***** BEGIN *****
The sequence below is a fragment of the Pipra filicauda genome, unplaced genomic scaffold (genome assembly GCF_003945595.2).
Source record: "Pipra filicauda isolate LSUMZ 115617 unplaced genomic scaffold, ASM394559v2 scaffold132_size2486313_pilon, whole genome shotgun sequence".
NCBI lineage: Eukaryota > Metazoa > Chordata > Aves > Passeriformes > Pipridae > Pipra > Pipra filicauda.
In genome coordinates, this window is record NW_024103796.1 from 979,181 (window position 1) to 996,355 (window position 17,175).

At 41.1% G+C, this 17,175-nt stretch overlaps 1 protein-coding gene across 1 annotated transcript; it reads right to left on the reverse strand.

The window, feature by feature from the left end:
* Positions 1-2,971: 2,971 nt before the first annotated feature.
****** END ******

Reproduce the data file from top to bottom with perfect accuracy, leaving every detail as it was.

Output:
The sequence below is a fragment of the Pipra filicauda genome, unplaced genomic scaffold (genome assembly GCF_003945595.2).
Source record: "Pipra filicauda isolate LSUMZ 115617 unplaced genomic scaffold, ASM394559v2 scaffold132_size2486313_pilon, whole genome shotgun sequence".
NCBI lineage: Eukaryota > Metazoa > Chordata > Aves > Passeriformes > Pipridae > Pipra > Pipra filicauda.
In genome coordinates, this window is record NW_024103796.1 from 979,181 (window position 1) to 996,355 (window position 17,175).

At 41.1% G+C, this 17,175-nt stretch overlaps 1 protein-coding gene across 1 annotated transcript; it reads right to left on the reverse strand.

The window, feature by feature from the left end:
* Positions 1-2,971: 2,971 nt before the first annotated feature.